Superstreets To The Rescue

Randal O'Toole points to a thesis paper that proposes a new approach to traffic flow at major intersections.

Rebecca Lynn Haley, author of the study, defines the concept:

"Superstreets, also known as the restricted crossing u-turn (RCUT) by the Federal Highway Administration (FHWA), works by redirecting the side street left turn and through movements to a downstream, one-way median opening. Left turns from the major road can be accommodated by a u-turn maneuver after the intersection or by a left turn crossover at the main intersection."

Randal O'Toole concludes, from reading the report, that "...this greatly reduces both the time required for traffic signals to cycle and the number of conflict points between the two streets."

Diagrams of the traffic flow are available at The Antiplanner.

Full Story: Superstreets Relieve Congestion

Comments

Comments

Context matters

Superstreets improve flow for through traffic in motor vehicles, and so are best restricted to places where that is the only transportation function needed.

Jersey's experience with a superstreet isn't so great

I wonder if the authors of the study looked at Route 22 in Union County, New Jersey. It follows the design provided in the illustration, and it flows at parking lot speeds during the am and pm peak hours.

One of the aggravating factors is that there is dense commercial activity on either side of Route 22 and in the median. Theoretically, the design would move traffic well. But in practice, if there is enough traffic volume to consider a superstreet solution, there is probably going to be a strong demand for commercial activity along these roads. In most cities, especially in this economic climate, elected officials would be unlikely to leave developable land to lie fallow. The added density (and increased number of ingresses) would reduce the traffic flow benefits.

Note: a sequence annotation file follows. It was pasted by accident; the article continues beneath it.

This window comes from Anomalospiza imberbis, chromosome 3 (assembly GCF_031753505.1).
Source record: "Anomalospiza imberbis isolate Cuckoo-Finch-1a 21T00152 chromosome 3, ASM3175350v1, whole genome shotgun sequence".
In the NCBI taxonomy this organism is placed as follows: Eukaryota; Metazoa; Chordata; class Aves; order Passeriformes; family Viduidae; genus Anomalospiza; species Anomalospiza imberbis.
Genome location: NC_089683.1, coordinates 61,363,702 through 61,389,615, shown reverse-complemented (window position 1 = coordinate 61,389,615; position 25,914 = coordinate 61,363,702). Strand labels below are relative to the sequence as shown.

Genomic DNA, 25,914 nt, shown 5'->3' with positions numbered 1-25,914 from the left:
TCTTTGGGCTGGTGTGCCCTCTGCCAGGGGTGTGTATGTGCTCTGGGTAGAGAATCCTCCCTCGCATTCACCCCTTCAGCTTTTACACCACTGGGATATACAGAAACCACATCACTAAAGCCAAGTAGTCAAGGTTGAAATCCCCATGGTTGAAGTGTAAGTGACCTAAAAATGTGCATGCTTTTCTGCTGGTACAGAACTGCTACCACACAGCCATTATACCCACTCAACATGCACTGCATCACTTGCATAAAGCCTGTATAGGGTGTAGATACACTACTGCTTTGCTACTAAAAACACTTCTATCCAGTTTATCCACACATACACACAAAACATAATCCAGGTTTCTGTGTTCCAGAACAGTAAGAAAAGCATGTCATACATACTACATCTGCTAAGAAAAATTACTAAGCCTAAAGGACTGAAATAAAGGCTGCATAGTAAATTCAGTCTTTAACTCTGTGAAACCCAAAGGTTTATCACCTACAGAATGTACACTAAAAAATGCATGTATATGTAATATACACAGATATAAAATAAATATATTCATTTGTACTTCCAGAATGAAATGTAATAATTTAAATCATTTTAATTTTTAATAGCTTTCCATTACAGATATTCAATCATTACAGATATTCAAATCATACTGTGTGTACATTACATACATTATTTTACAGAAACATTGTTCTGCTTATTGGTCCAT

So you would have Route 22 in Union County, a superstreet that everybody hates to drive on, but feels they have to for the shopping.

Leonardo Vazquez, AICP/PP
Director, Professional Development Institute and The Leading Institute
Program Director for Professional and Executive Education
Edward J. Bloustein School of Planning and Public Policy
Rutgers, The State University of New Je

Randal should move to the Middle East

These superstreets abound in the region and are an abomination from both a planning and environmental standpoint.

In theory traffic should flow better, but like most supersized roadways, induced demand just rears it's ugly head and you end up with increased traffic loads that can't be handled by any amount of left turn crossovers.

Mr. O'Toole should spend a little time in Riyadh, Saudi Arabia to see just how poorly the system works during rush hour, and how incredibly soul deadening streets like these can make a city. In fact, we should take up a donation to move Randal to Riyadh on a full time basis, as it is just the kind of car dependent 'utopia' we would have if the Antiplanner had his druthers.

Secondly, the amount of wasted gas spent driving to the next major intersection (which in the case of Riyadh is usually closer to a 1/2 mile) cannot be ignored. Granted, idling at the left hand turn light can also be wasteful, but it beats the mile or so spent driving at highway speeds (or stuck in traffic) to the u-turn of crossover.

Prepare for the AICP Exam

Join the thousands of students who have utilized the Planetizen AICP* Exam Preparation Class to prepare for the American Planning Association's AICP* exam.
Starting at $199
Planetizen Courses image ad

Planetizen Courses

Advance your career with subscription-based online courses tailored to the urban planning professional.
Starting at $14.95 a month
Book cover of Where Things Are from Near to Far

Where Things Are From Near to Far

This engaging children's book about planning illustrates that "every building has its place."
$19.95
Woman wearing city map tote bag

City Shoulder Totes

Durable CityFabric© shoulder tote bags available from 5 different cities.
$22.00